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Nepal: Vaccines and oxygen desperately needed amid devastating second Covid-19 wave

New Amnesty briefing calls for international community to step up support “We are currently seeing the same desperate situation play out in Nepal that we saw in India over recent months” – Yamini Mishra Nepal’s politicians must set aside their differences and take decisive action to save thousands of lives as the country endures a devastating second wave of Covid-19, Amnesty International said in a new briefing published today (June 14). The briefing, Struggling to Breathe: The Second Wave of Covid-19 in Nepal, examines the virus’ impact on the country’s underfunded health system, and the

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G7 summit: one billion vaccine pledge is 'drop in the ocean'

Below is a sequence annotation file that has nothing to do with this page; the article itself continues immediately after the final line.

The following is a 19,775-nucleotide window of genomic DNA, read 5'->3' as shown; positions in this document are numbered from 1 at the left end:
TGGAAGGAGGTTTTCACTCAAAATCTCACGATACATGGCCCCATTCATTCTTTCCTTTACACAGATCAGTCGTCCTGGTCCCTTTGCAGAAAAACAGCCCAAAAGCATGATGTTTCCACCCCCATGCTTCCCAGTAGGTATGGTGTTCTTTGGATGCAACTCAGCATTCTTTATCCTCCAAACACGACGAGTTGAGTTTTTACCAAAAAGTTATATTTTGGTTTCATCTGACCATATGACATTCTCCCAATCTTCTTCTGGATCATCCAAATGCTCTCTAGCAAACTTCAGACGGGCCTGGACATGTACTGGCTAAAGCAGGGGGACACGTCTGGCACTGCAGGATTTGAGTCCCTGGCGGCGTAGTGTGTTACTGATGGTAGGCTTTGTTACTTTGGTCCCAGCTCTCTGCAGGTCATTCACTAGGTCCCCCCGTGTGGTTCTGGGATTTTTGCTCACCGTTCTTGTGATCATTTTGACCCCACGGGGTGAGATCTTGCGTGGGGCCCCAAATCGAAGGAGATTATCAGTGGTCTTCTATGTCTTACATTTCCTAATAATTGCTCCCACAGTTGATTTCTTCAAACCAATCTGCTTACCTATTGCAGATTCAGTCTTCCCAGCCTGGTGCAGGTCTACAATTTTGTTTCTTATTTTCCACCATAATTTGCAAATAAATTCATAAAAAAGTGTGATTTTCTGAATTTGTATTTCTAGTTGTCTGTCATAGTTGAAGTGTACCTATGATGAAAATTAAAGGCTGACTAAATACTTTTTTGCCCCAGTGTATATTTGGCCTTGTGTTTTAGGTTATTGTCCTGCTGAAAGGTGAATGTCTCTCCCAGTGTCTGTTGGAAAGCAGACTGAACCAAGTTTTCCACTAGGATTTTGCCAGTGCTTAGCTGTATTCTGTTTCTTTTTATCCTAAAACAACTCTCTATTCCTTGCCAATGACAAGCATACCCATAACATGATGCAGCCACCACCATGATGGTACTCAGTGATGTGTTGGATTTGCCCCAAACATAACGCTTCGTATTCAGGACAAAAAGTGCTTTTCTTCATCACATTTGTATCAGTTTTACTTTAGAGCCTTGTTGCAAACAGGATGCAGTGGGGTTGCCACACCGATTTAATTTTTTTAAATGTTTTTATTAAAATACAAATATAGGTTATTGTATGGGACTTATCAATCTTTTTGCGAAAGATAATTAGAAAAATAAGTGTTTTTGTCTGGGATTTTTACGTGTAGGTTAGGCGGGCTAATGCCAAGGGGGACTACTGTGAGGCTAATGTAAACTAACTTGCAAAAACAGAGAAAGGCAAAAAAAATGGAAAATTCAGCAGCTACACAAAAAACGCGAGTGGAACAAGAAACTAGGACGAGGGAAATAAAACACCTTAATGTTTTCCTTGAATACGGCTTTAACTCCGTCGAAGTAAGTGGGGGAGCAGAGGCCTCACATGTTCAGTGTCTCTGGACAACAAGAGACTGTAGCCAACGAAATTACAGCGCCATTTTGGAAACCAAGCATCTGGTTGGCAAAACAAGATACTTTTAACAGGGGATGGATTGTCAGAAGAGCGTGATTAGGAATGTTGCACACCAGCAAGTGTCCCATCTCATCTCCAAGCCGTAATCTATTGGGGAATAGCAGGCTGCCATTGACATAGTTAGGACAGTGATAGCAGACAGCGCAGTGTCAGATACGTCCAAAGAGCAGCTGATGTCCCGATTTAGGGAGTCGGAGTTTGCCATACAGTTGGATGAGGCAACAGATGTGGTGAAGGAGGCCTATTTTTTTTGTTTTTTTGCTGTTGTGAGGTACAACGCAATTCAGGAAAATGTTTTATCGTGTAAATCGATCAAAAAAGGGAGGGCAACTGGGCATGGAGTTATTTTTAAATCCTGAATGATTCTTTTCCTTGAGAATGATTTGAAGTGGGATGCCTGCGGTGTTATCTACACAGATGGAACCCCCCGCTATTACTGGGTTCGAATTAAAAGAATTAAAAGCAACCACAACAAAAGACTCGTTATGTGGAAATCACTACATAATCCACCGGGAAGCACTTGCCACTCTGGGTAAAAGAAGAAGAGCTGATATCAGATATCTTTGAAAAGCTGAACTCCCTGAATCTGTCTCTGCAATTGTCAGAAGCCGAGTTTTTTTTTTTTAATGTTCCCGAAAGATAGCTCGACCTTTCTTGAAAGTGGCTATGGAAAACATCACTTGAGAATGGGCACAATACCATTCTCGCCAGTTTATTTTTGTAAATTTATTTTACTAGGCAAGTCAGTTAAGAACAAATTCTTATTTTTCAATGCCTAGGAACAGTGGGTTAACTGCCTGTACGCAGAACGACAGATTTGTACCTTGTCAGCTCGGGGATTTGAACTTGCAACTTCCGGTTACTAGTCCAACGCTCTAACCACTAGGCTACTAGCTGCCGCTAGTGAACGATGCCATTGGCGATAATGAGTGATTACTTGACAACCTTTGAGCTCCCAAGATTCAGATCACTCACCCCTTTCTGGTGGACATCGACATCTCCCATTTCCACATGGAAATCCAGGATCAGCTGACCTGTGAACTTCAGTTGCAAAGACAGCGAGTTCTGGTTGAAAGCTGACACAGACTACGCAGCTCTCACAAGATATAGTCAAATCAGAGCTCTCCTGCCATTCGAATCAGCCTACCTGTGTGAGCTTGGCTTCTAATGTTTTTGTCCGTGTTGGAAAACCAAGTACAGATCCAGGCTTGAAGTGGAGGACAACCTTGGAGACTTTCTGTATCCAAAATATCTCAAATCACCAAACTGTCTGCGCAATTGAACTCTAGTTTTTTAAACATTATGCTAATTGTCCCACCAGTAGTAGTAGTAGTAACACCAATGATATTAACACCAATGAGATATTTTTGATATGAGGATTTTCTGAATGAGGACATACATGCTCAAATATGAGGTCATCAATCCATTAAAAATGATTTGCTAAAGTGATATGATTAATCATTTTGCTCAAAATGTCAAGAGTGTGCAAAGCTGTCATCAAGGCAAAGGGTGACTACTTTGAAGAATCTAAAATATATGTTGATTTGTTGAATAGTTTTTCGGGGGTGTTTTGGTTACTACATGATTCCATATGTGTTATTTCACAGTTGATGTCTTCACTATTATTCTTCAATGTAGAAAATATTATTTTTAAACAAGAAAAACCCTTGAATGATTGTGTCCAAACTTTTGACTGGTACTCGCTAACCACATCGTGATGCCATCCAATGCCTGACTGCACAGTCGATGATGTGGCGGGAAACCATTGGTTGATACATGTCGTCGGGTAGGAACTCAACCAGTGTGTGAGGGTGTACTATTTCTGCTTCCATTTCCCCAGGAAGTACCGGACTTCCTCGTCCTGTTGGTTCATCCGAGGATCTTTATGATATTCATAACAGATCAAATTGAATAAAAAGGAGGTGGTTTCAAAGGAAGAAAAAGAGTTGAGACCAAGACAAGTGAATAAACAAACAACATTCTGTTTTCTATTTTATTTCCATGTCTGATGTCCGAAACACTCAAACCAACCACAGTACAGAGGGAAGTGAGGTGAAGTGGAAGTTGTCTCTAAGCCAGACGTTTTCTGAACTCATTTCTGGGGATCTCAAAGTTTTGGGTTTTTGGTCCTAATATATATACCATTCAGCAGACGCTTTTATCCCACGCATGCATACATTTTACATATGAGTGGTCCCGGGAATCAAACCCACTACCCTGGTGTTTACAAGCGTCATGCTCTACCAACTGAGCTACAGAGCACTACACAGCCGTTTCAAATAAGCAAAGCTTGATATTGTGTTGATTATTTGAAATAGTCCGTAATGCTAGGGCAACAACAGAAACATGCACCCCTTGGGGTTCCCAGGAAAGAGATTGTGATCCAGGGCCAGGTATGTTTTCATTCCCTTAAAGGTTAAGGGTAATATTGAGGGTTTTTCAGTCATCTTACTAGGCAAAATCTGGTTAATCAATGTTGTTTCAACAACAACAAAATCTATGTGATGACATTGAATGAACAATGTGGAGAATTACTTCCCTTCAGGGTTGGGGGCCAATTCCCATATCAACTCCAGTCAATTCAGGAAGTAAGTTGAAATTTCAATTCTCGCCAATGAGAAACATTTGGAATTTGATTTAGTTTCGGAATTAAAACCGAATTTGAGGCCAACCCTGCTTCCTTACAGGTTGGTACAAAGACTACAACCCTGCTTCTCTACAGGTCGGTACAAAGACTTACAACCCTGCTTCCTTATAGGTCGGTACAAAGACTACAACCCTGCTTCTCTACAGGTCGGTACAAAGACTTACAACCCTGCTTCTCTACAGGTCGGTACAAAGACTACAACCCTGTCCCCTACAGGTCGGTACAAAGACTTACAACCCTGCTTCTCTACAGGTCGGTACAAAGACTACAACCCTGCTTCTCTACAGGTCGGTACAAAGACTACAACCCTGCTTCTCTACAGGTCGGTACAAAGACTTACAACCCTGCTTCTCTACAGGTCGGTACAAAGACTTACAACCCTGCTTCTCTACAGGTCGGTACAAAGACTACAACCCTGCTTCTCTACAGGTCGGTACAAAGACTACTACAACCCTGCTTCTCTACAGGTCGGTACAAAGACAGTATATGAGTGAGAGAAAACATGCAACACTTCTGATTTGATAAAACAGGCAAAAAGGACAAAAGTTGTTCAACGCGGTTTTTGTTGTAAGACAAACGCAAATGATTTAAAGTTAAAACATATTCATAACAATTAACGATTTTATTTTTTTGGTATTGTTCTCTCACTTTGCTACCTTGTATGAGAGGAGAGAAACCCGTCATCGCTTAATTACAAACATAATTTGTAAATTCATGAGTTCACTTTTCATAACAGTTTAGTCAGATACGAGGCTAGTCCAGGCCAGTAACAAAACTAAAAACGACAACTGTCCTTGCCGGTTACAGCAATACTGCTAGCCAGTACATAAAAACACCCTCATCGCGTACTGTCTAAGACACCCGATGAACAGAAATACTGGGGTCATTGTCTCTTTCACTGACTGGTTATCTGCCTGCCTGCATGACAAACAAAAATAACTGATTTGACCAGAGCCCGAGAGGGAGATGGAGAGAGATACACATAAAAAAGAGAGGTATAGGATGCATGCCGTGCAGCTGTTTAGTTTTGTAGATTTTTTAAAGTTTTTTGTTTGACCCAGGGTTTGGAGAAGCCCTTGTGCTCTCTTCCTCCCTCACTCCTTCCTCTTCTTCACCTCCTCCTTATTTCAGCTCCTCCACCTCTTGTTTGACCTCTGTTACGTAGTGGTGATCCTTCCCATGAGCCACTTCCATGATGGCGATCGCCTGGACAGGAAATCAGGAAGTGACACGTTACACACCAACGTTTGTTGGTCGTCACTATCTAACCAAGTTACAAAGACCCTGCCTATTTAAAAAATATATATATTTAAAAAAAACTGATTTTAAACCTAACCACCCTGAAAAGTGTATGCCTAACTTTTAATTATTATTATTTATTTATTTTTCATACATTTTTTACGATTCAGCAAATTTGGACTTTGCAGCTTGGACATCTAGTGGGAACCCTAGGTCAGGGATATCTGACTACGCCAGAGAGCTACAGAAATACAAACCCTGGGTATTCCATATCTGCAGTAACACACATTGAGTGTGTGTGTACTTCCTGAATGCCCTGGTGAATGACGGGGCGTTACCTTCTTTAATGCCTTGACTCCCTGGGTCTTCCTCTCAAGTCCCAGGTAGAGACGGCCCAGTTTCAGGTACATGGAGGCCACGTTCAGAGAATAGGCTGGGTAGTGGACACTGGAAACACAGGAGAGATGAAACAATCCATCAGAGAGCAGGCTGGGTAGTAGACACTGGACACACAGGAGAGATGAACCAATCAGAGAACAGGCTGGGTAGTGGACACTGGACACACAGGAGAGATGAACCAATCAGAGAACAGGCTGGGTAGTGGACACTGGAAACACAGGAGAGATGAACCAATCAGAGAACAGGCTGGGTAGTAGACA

Illustrative photo of a syringe in Buenos Aires, Argentina on August 4, 2020.
Illustrative photo of a syringe in Buenos Aires, Argentina on August 4, 2020. © Carol Smiljan/NurPhoto

At current rates, it will take poorest countries another 50 years to vaccinate their populations ‘These leaders must climb out of the pockets of Big Pharma’ - Agnès Callamard Responding to news that G7 countries are expected to commit to providing one billion Covid-19 vaccine doses to poorer countries, Agnès Callamard, Secretary General at Amnesty International, said: “Pledging to provide one billion doses is a drop in the ocean and wouldn’t come close to covering the population of India, let alone vaccinating the world’s population. “It is nowhere near enough and fails to address the root